SAN ANTONIO – While there is a story behind every mural, one located in downtown San Antonio actually tells 33 different stories.
The painted portraits, collectively called “Living In My Skin,” hang on a wall near the Tobin Center at Fourth and Auditorium Circle.
They show the faces of 33 African American men and boys, from the ages of 10 to 90, who all share stories of struggle in San Antonio based on the color of their skin.
“When I was painting these faces, I could feel their pain,” said Lionel Sosa, the man who created the mural. “My attitude toward the lives of black men, it’s changed my life completely and I see things in a very different way.”
Sosa, who was a founding member of what became the largest Hispanic advertising agency in the country, Sosa, Bromley, Aguilar & Associates, also is a renowned artist.
He says he came up with the idea for the display after talking with two friends about the killing of George Floyd by police in Minneapolis.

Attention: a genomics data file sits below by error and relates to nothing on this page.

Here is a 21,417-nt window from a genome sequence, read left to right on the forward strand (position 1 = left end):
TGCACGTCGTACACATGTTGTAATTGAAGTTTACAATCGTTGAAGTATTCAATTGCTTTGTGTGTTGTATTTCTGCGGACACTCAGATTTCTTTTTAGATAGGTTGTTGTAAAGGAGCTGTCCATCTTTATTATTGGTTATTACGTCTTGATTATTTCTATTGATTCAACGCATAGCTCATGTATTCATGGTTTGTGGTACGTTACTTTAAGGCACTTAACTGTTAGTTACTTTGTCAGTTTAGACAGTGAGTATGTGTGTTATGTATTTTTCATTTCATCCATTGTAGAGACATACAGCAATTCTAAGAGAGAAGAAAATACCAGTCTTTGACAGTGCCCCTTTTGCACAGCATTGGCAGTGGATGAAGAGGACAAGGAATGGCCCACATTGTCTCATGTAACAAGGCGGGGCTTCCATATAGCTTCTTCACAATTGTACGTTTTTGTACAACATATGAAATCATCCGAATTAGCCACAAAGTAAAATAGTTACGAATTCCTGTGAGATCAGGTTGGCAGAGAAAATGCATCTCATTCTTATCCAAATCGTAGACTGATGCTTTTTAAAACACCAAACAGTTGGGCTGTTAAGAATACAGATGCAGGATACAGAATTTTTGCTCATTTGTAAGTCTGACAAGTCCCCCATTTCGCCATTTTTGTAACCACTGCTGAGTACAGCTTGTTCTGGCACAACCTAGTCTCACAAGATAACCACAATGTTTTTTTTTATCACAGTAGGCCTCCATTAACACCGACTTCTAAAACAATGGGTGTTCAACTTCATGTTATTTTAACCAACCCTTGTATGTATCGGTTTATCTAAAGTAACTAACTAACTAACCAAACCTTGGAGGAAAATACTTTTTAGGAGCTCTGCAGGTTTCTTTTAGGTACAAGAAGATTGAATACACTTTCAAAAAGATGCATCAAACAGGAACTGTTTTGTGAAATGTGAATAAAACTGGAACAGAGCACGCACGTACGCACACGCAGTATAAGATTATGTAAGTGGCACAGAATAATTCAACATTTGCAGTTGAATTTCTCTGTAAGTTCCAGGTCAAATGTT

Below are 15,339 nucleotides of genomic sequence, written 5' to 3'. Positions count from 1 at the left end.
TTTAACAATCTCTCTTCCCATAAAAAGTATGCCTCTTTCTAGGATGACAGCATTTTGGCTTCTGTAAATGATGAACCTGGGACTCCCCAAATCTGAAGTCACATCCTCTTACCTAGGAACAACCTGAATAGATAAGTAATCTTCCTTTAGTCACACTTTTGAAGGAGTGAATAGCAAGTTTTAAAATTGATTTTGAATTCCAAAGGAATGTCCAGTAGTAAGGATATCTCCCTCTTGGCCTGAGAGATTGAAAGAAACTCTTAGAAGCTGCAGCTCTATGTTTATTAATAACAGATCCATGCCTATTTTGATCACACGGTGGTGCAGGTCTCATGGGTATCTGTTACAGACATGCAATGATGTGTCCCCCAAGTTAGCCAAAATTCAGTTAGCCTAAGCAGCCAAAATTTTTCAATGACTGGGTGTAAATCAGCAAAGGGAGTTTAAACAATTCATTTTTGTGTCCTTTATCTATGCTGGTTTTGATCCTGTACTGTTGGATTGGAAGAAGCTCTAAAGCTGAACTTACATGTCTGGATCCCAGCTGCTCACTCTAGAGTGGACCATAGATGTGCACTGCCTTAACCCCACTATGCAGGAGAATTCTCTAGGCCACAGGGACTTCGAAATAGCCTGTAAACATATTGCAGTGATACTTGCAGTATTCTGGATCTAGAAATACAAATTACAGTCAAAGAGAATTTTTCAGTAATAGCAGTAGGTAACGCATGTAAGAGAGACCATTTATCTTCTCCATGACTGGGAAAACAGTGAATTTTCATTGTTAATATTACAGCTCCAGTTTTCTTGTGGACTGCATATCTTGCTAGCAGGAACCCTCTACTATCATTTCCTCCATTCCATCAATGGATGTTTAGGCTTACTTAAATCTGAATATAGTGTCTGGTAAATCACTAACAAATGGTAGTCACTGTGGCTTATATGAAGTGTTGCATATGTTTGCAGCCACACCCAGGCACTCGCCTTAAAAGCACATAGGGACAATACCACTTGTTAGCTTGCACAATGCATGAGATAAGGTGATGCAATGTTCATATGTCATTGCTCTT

Both of those friends are African-American, and Sosa says they opened his eyes to their reality.
“I assumed that things weren’t as tough in San Antonio as they would be other places. But that was an assumption,” he said.
Sosa recruited the 33 men and soon-to-be-men from all walks of life.
Some are professionals, such as doctors and military brass, while the others include students, businessmen, politicians and even a former inmate.
All posed for the paintings with stoic expressions.
They also bared their soles, telling their stories on video.
“It was a therapy session. It helped me to vent, in a sense,” said Harold Williams, a business owner and high school math teacher who was featured in the mural.
Williams says his experiences of being mistreated date back to when he was a boy growing up in Louisiana.
He says he always felt that African Americans got the short end of the stick, simply because of the color of their skin.
“Just thinking about schooling, we know that we had the second-hand stuff,” he said.
The inequality still persists today, Williams says, as shown in the way people of color have been treated by law enforcement officers. “That’s a reality, you know? That’s the reality of black people,” Williams said.
The pictures Sosa painted tell only part of the men’s stories.
Each portrait of them includes a QR code that viewers can scan and watch videos of each person on their phone.
All the videos have been compiled and made into a documentary that aired on local public television and is still available online.
To view it, click here.